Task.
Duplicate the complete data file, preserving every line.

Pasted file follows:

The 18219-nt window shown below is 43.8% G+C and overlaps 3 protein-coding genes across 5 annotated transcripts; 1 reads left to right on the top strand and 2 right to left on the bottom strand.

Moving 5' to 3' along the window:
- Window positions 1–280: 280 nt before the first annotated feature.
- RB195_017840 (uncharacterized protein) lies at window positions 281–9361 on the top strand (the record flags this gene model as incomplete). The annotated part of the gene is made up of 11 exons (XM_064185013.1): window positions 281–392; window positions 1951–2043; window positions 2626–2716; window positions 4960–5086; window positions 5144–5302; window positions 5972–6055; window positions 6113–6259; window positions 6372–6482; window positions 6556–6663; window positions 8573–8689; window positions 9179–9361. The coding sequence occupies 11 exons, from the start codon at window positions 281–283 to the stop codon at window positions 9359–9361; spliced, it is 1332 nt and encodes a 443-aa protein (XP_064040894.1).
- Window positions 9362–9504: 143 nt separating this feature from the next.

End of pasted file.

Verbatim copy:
The 18219-nt window shown below is 43.8% G+C and overlaps 3 protein-coding genes across 5 annotated transcripts; 1 reads left to right on the top strand and 2 right to left on the bottom strand.

Moving 5' to 3' along the window:
- Window positions 1–280: 280 nt before the first annotated feature.
- RB195_017840 (uncharacterized protein) lies at window positions 281–9361 on the top strand (the record flags this gene model as incomplete). The annotated part of the gene is made up of 11 exons (XM_064185013.1): window positions 281–392; window positions 1951–2043; window positions 2626–2716; window positions 4960–5086; window positions 5144–5302; window positions 5972–6055; window positions 6113–6259; window positions 6372–6482; window positions 6556–6663; window positions 8573–8689; window positions 9179–9361. The coding sequence occupies 11 exons, from the start codon at window positions 281–283 to the stop codon at window positions 9359–9361; spliced, it is 1332 nt and encodes a 443-aa protein (XP_064040894.1).
- Window positions 9362–9504: 143 nt separating this feature from the next.